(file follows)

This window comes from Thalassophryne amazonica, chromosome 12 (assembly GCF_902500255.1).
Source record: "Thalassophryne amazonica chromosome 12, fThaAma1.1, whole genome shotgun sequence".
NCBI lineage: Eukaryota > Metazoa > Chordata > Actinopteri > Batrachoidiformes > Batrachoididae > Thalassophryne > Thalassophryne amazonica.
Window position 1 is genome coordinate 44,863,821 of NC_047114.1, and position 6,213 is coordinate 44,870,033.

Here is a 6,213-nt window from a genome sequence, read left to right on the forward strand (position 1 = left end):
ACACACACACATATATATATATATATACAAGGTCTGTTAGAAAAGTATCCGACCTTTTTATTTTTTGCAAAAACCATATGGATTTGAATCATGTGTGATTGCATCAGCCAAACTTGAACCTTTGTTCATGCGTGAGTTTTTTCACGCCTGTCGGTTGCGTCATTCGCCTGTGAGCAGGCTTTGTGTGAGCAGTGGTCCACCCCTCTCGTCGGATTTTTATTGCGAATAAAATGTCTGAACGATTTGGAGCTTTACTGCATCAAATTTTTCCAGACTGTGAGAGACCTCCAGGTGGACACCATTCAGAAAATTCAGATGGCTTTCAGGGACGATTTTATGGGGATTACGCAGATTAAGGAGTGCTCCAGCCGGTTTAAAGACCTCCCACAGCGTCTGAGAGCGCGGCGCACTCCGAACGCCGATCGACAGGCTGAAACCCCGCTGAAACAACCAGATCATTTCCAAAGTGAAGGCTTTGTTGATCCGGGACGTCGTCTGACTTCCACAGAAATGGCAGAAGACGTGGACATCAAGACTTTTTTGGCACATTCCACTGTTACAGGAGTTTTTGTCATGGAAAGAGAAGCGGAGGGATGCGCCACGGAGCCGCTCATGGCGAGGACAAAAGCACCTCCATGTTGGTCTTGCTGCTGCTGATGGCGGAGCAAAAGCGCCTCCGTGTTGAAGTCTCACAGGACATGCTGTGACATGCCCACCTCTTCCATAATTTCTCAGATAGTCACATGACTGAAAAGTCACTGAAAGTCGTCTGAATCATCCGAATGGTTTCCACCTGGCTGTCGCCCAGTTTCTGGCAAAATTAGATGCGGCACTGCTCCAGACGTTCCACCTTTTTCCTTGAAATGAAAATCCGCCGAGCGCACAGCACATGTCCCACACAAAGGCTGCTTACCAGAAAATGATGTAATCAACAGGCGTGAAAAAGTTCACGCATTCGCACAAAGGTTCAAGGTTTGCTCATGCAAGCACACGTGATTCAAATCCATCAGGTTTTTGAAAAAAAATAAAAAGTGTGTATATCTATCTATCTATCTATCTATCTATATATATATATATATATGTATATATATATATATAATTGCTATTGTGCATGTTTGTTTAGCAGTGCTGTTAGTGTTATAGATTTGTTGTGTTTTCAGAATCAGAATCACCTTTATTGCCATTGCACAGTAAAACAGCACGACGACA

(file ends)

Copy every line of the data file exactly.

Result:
This window comes from Thalassophryne amazonica, chromosome 12 (assembly GCF_902500255.1).
Source record: "Thalassophryne amazonica chromosome 12, fThaAma1.1, whole genome shotgun sequence".
NCBI lineage: Eukaryota > Metazoa > Chordata > Actinopteri > Batrachoidiformes > Batrachoididae > Thalassophryne > Thalassophryne amazonica.
Window position 1 is genome coordinate 44,863,821 of NC_047114.1, and position 6,213 is coordinate 44,870,033.

Here is a 6,213-nt window from a genome sequence, read left to right on the forward strand (position 1 = left end):
ACACACACACATATATATATATATATACAAGGTCTGTTAGAAAAGTATCCGACCTTTTTATTTTTTGCAAAAACCATATGGATTTGAATCATGTGTGATTGCATCAGCCAAACTTGAACCTTTGTTCATGCGTGAGTTTTTTCACGCCTGTCGGTTGCGTCATTCGCCTGTGAGCAGGCTTTGTGTGAGCAGTGGTCCACCCCTCTCGTCGGATTTTTATTGCGAATAAAATGTCTGAACGATTTGGAGCTTTACTGCATCAAATTTTTCCAGACTGTGAGAGACCTCCAGGTGGACACCATTCAGAAAATTCAGATGGCTTTCAGGGACGATTTTATGGGGATTACGCAGATTAAGGAGTGCTCCAGCCGGTTTAAAGACCTCCCACAGCGTCTGAGAGCGCGGCGCACTCCGAACGCCGATCGACAGGCTGAAACCCCGCTGAAACAACCAGATCATTTCCAAAGTGAAGGCTTTGTTGATCCGGGACGTCGTCTGACTTCCACAGAAATGGCAGAAGACGTGGACATCAAGACTTTTTTGGCACATTCCACTGTTACAGGAGTTTTTGTCATGGAAAGAGAAGCGGAGGGATGCGCCACGGAGCCGCTCATGGCGAGGACAAAAGCACCTCCATGTTGGTCTTGCTGCTGCTGATGGCGGAGCAAAAGCGCCTCCGTGTTGAAGTCTCACAGGACATGCTGTGACATGCCCACCTCTTCCATAATTTCTCAGATAGTCACATGACTGAAAAGTCACTGAAAGTCGTCTGAATCATCCGAATGGTTTCCACCTGGCTGTCGCCCAGTTTCTGGCAAAATTAGATGCGGCACTGCTCCAGACGTTCCACCTTTTTCCTTGAAATGAAAATCCGCCGAGCGCACAGCACATGTCCCACACAAAGGCTGCTTACCAGAAAATGATGTAATCAACAGGCGTGAAAAAGTTCACGCATTCGCACAAAGGTTCAAGGTTTGCTCATGCAAGCACACGTGATTCAAATCCATCAGGTTTTTGAAAAAAAATAAAAAGTGTGTATATCTATCTATCTATCTATCTATCTATATATATATATATATATGTATATATATATATATAATTGCTATTGTGCATGTTTGTTTAGCAGTGCTGTTAGTGTTATAGATTTGTTGTGTTTTCAGAATCAGAATCACCTTTATTGCCATTGCACAGTAAAACAGCACGACGACA